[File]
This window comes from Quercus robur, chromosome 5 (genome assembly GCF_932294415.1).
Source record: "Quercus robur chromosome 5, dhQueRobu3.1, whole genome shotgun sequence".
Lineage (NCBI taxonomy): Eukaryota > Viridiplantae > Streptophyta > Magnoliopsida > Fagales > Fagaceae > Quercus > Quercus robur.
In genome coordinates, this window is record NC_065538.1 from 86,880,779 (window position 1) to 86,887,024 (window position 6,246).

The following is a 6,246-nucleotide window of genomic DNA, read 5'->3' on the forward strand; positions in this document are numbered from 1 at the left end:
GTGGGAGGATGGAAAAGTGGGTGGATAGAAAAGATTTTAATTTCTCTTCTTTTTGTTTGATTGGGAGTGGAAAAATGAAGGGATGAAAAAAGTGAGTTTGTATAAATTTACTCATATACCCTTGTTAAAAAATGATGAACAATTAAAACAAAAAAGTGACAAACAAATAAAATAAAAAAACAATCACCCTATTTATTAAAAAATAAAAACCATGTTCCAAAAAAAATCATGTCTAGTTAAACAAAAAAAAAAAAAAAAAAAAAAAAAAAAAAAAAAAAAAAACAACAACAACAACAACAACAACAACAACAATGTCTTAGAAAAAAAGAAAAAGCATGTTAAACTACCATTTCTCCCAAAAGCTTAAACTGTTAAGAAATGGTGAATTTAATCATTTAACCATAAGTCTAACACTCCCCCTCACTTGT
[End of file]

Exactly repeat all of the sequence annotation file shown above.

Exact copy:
This window comes from Quercus robur, chromosome 5 (genome assembly GCF_932294415.1).
Source record: "Quercus robur chromosome 5, dhQueRobu3.1, whole genome shotgun sequence".
Lineage (NCBI taxonomy): Eukaryota > Viridiplantae > Streptophyta > Magnoliopsida > Fagales > Fagaceae > Quercus > Quercus robur.
In genome coordinates, this window is record NC_065538.1 from 86,880,779 (window position 1) to 86,887,024 (window position 6,246).

The following is a 6,246-nucleotide window of genomic DNA, read 5'->3' on the forward strand; positions in this document are numbered from 1 at the left end:
GTGGGAGGATGGAAAAGTGGGTGGATAGAAAAGATTTTAATTTCTCTTCTTTTTGTTTGATTGGGAGTGGAAAAATGAAGGGATGAAAAAAGTGAGTTTGTATAAATTTACTCATATACCCTTGTTAAAAAATGATGAACAATTAAAACAAAAAAGTGACAAACAAATAAAATAAAAAAACAATCACCCTATTTATTAAAAAATAAAAACCATGTTCCAAAAAAAATCATGTCTAGTTAAACAAAAAAAAAAAAAAAAAAAAAAAAAAAAAAAAAAAAAAAACAACAACAACAACAACAACAACAACAACAATGTCTTAGAAAAAAAGAAAAAGCATGTTAAACTACCATTTCTCCCAAAAGCTTAAACTGTTAAGAAATGGTGAATTTAATCATTTAACCATAAGTCTAACACTCCCCCTCACTTGT